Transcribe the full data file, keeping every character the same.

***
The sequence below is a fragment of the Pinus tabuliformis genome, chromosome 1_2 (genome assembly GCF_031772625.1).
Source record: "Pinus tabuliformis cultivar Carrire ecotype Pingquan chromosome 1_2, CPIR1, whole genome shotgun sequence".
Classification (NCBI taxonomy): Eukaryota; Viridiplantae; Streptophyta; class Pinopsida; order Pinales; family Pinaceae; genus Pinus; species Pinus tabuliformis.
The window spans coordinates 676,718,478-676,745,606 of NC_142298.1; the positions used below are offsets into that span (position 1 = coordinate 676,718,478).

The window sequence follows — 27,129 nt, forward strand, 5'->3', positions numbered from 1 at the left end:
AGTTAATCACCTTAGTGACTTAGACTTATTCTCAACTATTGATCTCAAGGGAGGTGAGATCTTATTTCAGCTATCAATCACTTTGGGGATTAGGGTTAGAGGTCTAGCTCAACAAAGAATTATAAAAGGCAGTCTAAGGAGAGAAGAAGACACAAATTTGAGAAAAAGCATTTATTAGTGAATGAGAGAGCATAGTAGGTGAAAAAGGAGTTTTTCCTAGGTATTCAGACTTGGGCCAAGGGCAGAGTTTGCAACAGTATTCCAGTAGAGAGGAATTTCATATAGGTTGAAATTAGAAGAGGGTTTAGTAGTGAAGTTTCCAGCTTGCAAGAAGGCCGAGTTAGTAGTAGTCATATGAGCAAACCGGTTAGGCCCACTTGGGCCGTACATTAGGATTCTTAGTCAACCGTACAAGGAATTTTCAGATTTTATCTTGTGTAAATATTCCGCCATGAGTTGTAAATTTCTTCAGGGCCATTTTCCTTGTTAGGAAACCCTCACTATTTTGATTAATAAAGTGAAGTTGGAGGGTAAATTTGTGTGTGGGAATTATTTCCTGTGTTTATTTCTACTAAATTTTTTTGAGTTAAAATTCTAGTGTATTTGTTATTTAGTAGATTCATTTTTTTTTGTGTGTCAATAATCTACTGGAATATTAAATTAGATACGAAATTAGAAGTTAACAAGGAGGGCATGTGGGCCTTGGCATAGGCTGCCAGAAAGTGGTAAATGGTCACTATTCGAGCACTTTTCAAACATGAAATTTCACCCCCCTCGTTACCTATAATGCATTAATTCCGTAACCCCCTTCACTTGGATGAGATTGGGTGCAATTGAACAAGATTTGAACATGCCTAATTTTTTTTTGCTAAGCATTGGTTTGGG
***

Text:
The sequence below is a fragment of the Pinus tabuliformis genome, chromosome 1_2 (genome assembly GCF_031772625.1).
Source record: "Pinus tabuliformis cultivar Carrire ecotype Pingquan chromosome 1_2, CPIR1, whole genome shotgun sequence".
Classification (NCBI taxonomy): Eukaryota; Viridiplantae; Streptophyta; class Pinopsida; order Pinales; family Pinaceae; genus Pinus; species Pinus tabuliformis.
The window spans coordinates 676,718,478-676,745,606 of NC_142298.1; the positions used below are offsets into that span (position 1 = coordinate 676,718,478).

The window sequence follows — 27,129 nt, forward strand, 5'->3', positions numbered from 1 at the left end:
AGTTAATCACCTTAGTGACTTAGACTTATTCTCAACTATTGATCTCAAGGGAGGTGAGATCTTATTTCAGCTATCAATCACTTTGGGGATTAGGGTTAGAGGTCTAGCTCAACAAAGAATTATAAAAGGCAGTCTAAGGAGAGAAGAAGACACAAATTTGAGAAAAAGCATTTATTAGTGAATGAGAGAGCATAGTAGGTGAAAAAGGAGTTTTTCCTAGGTATTCAGACTTGGGCCAAGGGCAGAGTTTGCAACAGTATTCCAGTAGAGAGGAATTTCATATAGGTTGAAATTAGAAGAGGGTTTAGTAGTGAAGTTTCCAGCTTGCAAGAAGGCCGAGTTAGTAGTAGTCATATGAGCAAACCGGTTAGGCCCACTTGGGCCGTACATTAGGATTCTTAGTCAACCGTACAAGGAATTTTCAGATTTTATCTTGTGTAAATATTCCGCCATGAGTTGTAAATTTCTTCAGGGCCATTTTCCTTGTTAGGAAACCCTCACTATTTTGATTAATAAAGTGAAGTTGGAGGGTAAATTTGTGTGTGGGAATTATTTCCTGTGTTTATTTCTACTAAATTTTTTTGAGTTAAAATTCTAGTGTATTTGTTATTTAGTAGATTCATTTTTTTTTGTGTGTCAATAATCTACTGGAATATTAAATTAGATACGAAATTAGAAGTTAACAAGGAGGGCATGTGGGCCTTGGCATAGGCTGCCAGAAAGTGGTAAATGGTCACTATTCGAGCACTTTTCAAACATGAAATTTCACCCCCCTCGTTACCTATAATGCATTAATTCCGTAACCCCCTTCACTTGGATGAGATTGGGTGCAATTGAACAAGATTTGAACATGCCTAATTTTTTTTTGCTAAGCATTGGTTTGGG